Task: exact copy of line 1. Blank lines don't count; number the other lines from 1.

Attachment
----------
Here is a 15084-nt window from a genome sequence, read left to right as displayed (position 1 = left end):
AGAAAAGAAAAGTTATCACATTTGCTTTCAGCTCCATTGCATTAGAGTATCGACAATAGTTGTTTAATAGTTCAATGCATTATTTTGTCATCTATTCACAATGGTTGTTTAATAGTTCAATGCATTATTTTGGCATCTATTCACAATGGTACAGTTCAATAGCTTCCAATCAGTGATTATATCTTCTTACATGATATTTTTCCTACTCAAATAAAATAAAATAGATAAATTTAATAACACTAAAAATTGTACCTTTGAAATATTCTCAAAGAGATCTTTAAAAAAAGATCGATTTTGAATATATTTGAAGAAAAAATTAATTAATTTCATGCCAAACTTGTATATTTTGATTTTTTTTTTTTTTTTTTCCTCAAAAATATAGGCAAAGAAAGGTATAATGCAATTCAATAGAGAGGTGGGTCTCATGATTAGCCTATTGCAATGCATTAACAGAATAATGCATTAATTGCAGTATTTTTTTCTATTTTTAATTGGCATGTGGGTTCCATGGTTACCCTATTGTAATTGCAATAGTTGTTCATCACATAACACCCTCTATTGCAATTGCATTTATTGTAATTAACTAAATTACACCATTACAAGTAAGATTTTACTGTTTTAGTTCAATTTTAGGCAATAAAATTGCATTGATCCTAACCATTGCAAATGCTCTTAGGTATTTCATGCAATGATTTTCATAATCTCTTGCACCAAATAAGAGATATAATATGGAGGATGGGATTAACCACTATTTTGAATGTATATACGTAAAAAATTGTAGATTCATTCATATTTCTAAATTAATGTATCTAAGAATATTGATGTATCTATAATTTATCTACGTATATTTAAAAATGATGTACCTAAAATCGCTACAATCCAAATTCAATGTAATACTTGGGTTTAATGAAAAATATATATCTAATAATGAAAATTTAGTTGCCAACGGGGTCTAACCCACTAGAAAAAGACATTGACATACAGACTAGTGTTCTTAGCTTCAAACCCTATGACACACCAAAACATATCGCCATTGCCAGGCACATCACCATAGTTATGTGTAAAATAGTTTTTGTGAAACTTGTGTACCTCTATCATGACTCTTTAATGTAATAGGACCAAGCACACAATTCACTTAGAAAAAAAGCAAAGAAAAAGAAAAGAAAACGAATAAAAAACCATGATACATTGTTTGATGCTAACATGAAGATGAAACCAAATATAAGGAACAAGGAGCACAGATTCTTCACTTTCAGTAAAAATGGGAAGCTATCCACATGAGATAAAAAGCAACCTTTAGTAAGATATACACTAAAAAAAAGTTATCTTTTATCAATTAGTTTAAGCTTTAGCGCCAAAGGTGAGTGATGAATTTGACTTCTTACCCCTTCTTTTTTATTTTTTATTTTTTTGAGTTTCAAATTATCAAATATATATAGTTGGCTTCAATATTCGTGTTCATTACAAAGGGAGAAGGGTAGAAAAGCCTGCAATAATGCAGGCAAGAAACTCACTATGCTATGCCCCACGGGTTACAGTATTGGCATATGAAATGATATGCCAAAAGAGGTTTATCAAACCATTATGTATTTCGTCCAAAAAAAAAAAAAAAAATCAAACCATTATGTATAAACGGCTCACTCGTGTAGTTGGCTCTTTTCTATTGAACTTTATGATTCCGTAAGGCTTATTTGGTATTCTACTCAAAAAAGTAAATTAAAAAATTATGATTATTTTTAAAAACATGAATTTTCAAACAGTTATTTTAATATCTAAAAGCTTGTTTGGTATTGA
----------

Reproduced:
Here is a 15084-nt window from a genome sequence, read left to right as displayed (position 1 = left end):